2nd Surgical Hospital, Chu Lai: May 8, 1968
My thoughts were wildly conflicted as I sprinted through the maze of screened wooden hooches of 2nd Surgical Hospital in Chu Lai. Delta Company had made contact and the wounded and dead were on the way. I waited uneasily at the pad for Dust-off to arrive. My heart pounded in my ears and my lungs sucked in the heavy night air. The medic was a casualty, and Fred was the medic with Delta Company. In the distant darkness the familiar cadence of slapping blades in the dank night air worked its way into my anxieties. I watched with heavy despair as the chopper approached.
Four months earlier, in what could only be a cruel twist of fate; Fred was involved in a friendly fire incident. The circumstances of that moment shift with each person who was there to witness, but the facts were simply this: Fred’s M-16 discharged, striking Dave Perkett in the chest. Just eighteen years old, Dave died in a Dust-Off chopper on his way to the hospital in Chu Lai.
As if war wasn’t brutal enough, Fred and Dave had somehow become entangled in Death’s ruthless and pitiless grip and made to suffer one more inhumanity for its private enjoyment. It was a senseless death, the consequence of careless play.
Fred was devastated; you could see it in his eyes and feel it in his presence. He was changed. No longer the smiling mirthful spirit we knew, he carried this heavy hearted burden on his shoulders like a coffin; his personal albatross.
Dust-off set down at 2nd Surgical in Chu Lai and off loaded the wounded. Doing my work, I went from litter to litter taking names and assessing wounds while my eyes frantically searched for Fred. But he was not among them. One of the wounded told me that “doc was hit” but could tell me nothing more. I fought the thought of where he could be and struggled with the persistent gnawing fear as I made my way out of the ER and down the darkened road to Graves Registration. I had done this so many times before and I knew he was there, but I would not say it; I dare not think it.
The reefer room was dimly lit and cool. Over time I had come to appreciate this room and the macabre opportunity to escape the hot and oppressive air outside its walls. It was an insufferable crypt, but time and countless visits had kindly dulled my senses. But this night, May 8th, the room would not willingly receive me. Struggling against my desire to turn and walk away, I made my way to the desk and asked about the recent delivery. The attendant led me to a drawer, pulled it open and unzipped the body bag.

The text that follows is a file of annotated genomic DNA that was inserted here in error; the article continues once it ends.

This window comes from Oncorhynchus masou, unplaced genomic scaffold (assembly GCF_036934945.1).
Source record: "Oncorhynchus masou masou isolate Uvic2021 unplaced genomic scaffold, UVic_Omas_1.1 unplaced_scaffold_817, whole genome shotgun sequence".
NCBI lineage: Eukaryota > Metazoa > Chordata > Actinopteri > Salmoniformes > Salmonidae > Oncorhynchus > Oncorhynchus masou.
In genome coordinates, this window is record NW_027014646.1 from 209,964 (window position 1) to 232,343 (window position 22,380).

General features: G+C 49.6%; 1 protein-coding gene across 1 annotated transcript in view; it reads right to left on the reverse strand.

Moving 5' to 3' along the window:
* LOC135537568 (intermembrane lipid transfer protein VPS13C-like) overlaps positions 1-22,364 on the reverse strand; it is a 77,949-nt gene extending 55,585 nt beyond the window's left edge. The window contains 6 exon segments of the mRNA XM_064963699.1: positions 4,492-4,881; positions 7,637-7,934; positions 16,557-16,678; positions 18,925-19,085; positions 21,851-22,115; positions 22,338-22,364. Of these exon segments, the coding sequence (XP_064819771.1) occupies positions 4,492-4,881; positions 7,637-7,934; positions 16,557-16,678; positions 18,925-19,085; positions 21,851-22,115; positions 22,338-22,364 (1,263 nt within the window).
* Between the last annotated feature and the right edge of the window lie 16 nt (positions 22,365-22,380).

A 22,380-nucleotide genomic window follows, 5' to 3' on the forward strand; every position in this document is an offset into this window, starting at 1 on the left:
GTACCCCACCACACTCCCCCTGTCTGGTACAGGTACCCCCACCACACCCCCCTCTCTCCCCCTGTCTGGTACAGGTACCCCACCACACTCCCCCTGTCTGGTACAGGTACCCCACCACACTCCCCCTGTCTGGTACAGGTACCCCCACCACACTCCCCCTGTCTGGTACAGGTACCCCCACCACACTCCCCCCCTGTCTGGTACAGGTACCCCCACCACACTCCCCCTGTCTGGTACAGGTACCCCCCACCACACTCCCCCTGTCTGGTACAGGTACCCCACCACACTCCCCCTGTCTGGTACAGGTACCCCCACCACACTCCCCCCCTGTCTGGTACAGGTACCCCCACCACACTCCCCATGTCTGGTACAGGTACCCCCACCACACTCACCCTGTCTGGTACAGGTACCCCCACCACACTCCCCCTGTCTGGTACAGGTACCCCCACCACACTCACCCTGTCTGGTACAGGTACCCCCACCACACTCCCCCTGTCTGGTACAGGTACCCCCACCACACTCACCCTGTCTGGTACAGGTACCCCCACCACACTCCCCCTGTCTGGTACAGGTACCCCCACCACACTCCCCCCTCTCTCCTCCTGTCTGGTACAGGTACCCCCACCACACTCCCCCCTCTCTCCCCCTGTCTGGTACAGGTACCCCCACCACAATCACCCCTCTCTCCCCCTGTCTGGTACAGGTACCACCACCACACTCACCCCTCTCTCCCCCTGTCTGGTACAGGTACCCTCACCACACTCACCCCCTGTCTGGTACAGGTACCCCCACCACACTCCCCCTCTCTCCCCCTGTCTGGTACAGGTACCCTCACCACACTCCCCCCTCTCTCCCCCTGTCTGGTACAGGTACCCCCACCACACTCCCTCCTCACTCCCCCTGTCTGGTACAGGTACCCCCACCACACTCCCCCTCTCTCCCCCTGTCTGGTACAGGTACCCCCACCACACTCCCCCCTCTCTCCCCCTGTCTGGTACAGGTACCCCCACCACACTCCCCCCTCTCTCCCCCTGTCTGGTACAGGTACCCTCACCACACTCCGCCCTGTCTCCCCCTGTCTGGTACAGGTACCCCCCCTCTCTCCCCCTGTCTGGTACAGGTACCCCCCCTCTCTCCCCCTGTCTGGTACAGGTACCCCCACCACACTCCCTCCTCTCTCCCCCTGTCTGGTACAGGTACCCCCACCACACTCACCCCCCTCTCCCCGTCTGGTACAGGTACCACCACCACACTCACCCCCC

There he was.
I stepped back as the sudden despair of this death rushed past me; looked me in the eyes and moved on.
“GSW to the back of the head ...” the attendant reported with blank indifference, turned and went about his business; his own senses long ago numbed.
Fred lay there … asleep. A knotted pressure began building in my chest and my head ached as I looked on the lifeless body of my friend. His face was unshaven and sweat streaked … and warm still to the touch. I gently lifted his head and located the entry wound. No exit. I wept silently and openly for my friend; his life gone. Gone! I had seen so many already, and many more would follow, but this one was personal. I turned and walked away, out from the cool and into the humid night.
I screamed at God as I made my way up the road. I could not control my anger or my tears. I did not want to. I was tiring of this goddamned daily bloody mayhem and I wanted the forces of Heaven to explain this to me. But the Heavens were silent. The urgent staccato chatter of choppers was the only reply I heard that night as I made my way back to the ER.
On our way to Vietnam, sitting on the deck of the USS Gordon discussing our coming fate, Fred shared with us what was to become an eerie epitaph:
“If I die ..." he quietly pronounced, “I want to die for a cause -- not because.”
He never got his wish.
OUR STOLEN YOUTH
Copyright 2006 RRaitano
Our youth was tested
All those many years ago.
When the boys we were
Faced the mortality
Of the men we were to be.
In the chaos that lurked
Just beyond the wire,
The mayhem of wretched torment
Waited in ambush,
Calling for us by name …
Beckoning for our very souls.
Deaths’ Black Angel
Would pass in a rush of cold,
Its icy fingers reaching for the
Warmth of life itself.
Our youthful spirits forever wounded
By the vulgar stench of war.
Time has become entangled
In the oppressive barbed wire silence.
Stilled by the need for penance,
It tortures the heart and spirit…
Wanting only the peaceful refuge
Of holy absolution.
Let our sorrows and tears
Fall upon their granite names,
Those many faces that we knew.
Friends made …
God Shed His Grace on Thee.
This was our stolen youth
Those many years ago.
When the men we were
Walked with death and insanity
On the fine line of madness.